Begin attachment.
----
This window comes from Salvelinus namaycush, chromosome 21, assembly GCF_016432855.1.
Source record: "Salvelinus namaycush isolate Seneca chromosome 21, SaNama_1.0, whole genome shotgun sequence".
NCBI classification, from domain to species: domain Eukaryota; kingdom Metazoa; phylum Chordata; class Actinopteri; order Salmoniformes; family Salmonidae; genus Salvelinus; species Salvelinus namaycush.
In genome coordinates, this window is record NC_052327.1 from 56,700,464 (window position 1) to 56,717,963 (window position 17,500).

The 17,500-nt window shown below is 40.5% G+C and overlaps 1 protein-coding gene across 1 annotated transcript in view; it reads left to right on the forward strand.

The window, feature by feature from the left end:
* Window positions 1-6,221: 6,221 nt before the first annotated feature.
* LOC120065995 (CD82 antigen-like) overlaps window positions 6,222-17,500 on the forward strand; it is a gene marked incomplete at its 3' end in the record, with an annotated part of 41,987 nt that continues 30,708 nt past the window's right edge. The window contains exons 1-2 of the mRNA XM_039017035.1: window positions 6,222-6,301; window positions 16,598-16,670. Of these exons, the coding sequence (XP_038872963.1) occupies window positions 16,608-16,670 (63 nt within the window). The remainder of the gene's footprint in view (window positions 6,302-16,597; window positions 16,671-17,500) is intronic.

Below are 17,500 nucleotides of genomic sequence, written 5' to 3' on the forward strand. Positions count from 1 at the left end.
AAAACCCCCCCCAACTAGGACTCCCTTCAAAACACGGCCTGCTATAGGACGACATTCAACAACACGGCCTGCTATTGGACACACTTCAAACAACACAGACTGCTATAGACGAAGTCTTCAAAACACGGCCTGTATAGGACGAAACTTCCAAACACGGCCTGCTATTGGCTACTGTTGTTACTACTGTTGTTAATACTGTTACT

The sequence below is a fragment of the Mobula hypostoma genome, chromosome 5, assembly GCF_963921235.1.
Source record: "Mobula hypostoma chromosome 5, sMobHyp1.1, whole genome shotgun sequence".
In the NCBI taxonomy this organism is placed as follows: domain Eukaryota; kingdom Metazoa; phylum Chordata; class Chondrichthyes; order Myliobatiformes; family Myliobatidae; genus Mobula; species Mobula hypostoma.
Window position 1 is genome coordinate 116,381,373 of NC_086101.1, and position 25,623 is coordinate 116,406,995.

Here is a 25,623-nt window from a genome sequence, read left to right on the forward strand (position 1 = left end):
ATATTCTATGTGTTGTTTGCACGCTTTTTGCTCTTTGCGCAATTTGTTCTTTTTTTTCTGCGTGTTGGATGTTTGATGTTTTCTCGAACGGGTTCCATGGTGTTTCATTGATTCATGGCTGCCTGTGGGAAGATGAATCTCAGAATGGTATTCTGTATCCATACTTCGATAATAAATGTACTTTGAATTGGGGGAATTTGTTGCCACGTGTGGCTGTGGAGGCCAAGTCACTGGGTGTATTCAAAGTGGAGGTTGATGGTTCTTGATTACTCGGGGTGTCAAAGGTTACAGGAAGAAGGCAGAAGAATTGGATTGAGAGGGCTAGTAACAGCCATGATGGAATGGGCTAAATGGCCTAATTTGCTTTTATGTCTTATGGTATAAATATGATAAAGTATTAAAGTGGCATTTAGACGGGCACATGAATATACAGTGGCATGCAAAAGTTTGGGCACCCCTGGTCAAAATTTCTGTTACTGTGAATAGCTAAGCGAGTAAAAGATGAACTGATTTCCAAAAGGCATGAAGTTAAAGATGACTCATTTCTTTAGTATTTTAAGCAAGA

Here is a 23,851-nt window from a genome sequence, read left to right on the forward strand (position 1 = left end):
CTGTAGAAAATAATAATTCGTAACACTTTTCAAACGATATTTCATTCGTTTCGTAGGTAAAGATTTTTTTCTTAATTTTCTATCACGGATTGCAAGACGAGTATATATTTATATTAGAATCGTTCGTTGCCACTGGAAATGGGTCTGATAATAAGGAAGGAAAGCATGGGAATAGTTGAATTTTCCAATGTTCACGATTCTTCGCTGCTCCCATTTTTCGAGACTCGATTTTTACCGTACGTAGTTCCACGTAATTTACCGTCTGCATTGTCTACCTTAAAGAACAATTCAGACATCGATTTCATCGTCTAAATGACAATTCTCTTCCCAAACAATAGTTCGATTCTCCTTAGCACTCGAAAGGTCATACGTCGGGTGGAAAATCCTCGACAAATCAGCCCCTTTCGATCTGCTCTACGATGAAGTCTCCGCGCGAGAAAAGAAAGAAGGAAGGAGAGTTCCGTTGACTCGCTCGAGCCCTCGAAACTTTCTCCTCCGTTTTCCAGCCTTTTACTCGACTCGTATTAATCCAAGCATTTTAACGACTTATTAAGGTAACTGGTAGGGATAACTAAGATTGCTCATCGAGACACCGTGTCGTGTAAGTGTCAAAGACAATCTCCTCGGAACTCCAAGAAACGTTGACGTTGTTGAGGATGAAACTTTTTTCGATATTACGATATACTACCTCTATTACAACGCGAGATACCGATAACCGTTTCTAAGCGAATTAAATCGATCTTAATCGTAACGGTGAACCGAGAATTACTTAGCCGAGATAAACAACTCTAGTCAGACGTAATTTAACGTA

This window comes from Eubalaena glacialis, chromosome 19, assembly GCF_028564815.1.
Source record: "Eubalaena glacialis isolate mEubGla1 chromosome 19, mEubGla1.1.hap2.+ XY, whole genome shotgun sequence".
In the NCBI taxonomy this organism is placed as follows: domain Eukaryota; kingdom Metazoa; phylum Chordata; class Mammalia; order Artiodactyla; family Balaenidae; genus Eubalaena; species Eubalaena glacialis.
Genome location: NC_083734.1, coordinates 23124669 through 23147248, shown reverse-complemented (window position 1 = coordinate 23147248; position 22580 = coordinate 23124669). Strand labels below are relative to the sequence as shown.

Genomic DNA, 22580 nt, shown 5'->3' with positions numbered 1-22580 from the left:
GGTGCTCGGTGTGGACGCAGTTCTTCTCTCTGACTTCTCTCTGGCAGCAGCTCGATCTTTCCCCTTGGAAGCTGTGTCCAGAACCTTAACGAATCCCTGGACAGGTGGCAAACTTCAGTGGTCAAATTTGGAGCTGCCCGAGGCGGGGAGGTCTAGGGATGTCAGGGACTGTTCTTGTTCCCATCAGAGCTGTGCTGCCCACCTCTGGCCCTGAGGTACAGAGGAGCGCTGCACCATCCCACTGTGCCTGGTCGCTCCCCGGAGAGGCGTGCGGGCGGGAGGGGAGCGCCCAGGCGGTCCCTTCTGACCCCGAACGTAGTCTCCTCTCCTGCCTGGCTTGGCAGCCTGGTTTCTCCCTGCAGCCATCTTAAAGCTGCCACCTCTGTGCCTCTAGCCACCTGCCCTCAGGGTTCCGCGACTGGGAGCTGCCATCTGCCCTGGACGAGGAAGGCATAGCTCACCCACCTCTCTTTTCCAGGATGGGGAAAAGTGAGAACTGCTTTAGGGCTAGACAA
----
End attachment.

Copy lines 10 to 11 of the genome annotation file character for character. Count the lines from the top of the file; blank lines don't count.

AAAACCCCCCCCAACTAGGACTCCCTTCAAAACACGGCCTGCTATAGGACGACATTCAACAACACGGCCTGCTATTGGACACACTTCAAACAACACAGACTGCTATAGACGAAGTCTTCAAAACACGGCCTGTATAGGACGAAACTTCCAAACACGGCCTGCTATTGGCTACTGTTGTTACTACTGTTGTTAATACTGTTACT

The sequence below is a fragment of the Mobula hypostoma genome, chromosome 5, assembly GCF_963921235.1.